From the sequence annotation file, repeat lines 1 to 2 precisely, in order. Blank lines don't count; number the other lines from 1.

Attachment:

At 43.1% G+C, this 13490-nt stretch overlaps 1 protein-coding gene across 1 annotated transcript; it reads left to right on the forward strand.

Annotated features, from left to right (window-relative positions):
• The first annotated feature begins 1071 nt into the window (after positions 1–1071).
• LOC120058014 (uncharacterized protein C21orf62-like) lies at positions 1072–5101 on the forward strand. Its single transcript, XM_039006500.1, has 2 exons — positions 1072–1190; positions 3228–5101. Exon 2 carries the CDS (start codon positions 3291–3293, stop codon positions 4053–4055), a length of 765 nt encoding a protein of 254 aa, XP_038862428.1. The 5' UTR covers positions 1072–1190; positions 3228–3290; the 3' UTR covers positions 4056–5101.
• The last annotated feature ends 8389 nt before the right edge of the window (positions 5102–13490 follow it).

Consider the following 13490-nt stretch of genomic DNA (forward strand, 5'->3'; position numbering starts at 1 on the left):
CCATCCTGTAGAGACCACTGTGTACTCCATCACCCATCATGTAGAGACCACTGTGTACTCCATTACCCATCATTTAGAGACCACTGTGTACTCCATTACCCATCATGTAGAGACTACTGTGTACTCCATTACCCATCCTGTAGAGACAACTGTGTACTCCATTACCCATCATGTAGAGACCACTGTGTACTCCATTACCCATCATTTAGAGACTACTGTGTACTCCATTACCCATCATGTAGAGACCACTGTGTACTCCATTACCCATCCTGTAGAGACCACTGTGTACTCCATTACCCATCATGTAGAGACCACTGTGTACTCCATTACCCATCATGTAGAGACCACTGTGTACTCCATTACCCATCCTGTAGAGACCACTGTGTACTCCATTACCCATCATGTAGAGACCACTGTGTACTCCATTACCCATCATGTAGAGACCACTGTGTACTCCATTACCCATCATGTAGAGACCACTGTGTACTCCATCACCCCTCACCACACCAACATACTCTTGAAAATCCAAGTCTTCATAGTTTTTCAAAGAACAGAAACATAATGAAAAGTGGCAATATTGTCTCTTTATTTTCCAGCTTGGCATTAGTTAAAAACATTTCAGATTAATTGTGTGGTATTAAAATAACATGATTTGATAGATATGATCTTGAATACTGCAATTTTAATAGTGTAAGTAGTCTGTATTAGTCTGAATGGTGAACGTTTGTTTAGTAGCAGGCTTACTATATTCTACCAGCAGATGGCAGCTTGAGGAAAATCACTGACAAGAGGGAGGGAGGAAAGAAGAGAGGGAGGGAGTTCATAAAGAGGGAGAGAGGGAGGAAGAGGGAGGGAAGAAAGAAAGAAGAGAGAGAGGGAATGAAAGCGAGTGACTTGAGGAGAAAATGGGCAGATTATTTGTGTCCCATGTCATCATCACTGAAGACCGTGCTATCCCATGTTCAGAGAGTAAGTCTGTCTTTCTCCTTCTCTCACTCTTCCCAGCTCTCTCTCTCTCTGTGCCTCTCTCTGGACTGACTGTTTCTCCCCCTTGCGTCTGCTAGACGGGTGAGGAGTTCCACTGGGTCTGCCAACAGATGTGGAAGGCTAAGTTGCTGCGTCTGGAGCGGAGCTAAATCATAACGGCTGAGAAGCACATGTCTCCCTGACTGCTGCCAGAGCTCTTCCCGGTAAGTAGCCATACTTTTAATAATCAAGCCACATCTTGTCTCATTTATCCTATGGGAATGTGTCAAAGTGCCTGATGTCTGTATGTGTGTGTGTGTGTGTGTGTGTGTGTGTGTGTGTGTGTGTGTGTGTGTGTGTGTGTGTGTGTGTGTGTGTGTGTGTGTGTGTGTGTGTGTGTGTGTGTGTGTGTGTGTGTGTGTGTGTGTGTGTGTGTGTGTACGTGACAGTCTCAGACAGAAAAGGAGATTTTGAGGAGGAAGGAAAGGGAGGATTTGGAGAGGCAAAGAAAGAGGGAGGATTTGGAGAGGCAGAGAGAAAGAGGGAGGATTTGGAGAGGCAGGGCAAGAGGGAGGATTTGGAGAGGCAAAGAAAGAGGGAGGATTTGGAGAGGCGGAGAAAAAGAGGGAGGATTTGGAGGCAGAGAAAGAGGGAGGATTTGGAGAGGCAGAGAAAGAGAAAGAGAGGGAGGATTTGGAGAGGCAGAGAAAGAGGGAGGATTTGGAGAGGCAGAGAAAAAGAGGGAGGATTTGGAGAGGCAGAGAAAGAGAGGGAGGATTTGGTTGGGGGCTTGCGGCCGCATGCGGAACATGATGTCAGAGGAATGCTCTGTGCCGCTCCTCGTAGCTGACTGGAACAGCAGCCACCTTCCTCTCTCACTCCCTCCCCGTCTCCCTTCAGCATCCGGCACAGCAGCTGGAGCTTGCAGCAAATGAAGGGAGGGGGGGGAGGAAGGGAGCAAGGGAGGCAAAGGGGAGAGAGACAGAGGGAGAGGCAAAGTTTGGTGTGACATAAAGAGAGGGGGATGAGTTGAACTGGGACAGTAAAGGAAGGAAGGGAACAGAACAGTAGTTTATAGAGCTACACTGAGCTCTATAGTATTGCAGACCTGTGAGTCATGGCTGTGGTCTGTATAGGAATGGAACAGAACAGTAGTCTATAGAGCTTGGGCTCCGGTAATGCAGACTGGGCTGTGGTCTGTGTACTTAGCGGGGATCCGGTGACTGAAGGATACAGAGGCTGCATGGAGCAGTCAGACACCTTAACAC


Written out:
At 43.1% G+C, this 13490-nt stretch overlaps 1 protein-coding gene across 1 annotated transcript; it reads left to right on the forward strand.

Annotated features, from left to right (window-relative positions):